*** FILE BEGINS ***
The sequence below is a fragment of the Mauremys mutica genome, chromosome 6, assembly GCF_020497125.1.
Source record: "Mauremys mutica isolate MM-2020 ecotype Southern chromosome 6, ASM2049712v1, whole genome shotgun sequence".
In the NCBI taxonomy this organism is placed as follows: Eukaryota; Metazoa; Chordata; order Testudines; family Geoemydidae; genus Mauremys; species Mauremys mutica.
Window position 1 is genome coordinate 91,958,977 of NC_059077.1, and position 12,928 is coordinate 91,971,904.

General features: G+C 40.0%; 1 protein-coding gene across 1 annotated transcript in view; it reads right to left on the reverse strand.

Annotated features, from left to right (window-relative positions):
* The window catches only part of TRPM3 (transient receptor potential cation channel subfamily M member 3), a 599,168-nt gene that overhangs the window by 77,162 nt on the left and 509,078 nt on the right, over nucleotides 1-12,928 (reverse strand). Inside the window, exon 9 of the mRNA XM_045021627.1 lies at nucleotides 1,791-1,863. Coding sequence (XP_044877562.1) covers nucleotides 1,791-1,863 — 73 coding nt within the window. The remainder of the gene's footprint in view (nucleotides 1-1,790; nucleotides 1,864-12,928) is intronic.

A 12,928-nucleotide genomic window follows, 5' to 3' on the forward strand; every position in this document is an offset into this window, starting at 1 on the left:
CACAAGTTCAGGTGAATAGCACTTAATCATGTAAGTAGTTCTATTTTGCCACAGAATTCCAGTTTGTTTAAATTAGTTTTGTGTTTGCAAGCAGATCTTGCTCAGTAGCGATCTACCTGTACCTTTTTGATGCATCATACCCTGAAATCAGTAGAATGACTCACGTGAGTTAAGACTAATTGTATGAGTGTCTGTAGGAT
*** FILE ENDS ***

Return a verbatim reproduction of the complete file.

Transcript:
The sequence below is a fragment of the Mauremys mutica genome, chromosome 6, assembly GCF_020497125.1.
Source record: "Mauremys mutica isolate MM-2020 ecotype Southern chromosome 6, ASM2049712v1, whole genome shotgun sequence".
In the NCBI taxonomy this organism is placed as follows: Eukaryota; Metazoa; Chordata; order Testudines; family Geoemydidae; genus Mauremys; species Mauremys mutica.
Window position 1 is genome coordinate 91,958,977 of NC_059077.1, and position 12,928 is coordinate 91,971,904.

General features: G+C 40.0%; 1 protein-coding gene across 1 annotated transcript in view; it reads right to left on the reverse strand.

Annotated features, from left to right (window-relative positions):
* The window catches only part of TRPM3 (transient receptor potential cation channel subfamily M member 3), a 599,168-nt gene that overhangs the window by 77,162 nt on the left and 509,078 nt on the right, over nucleotides 1-12,928 (reverse strand). Inside the window, exon 9 of the mRNA XM_045021627.1 lies at nucleotides 1,791-1,863. Coding sequence (XP_044877562.1) covers nucleotides 1,791-1,863 — 73 coding nt within the window. The remainder of the gene's footprint in view (nucleotides 1-1,790; nucleotides 1,864-12,928) is intronic.

A 12,928-nucleotide genomic window follows, 5' to 3' on the forward strand; every position in this document is an offset into this window, starting at 1 on the left:
CACAAGTTCAGGTGAATAGCACTTAATCATGTAAGTAGTTCTATTTTGCCACAGAATTCCAGTTTGTTTAAATTAGTTTTGTGTTTGCAAGCAGATCTTGCTCAGTAGCGATCTACCTGTACCTTTTTGATGCATCATACCCTGAAATCAGTAGAATGACTCACGTGAGTTAAGACTAATTGTATGAGTGTCTGTAGGAT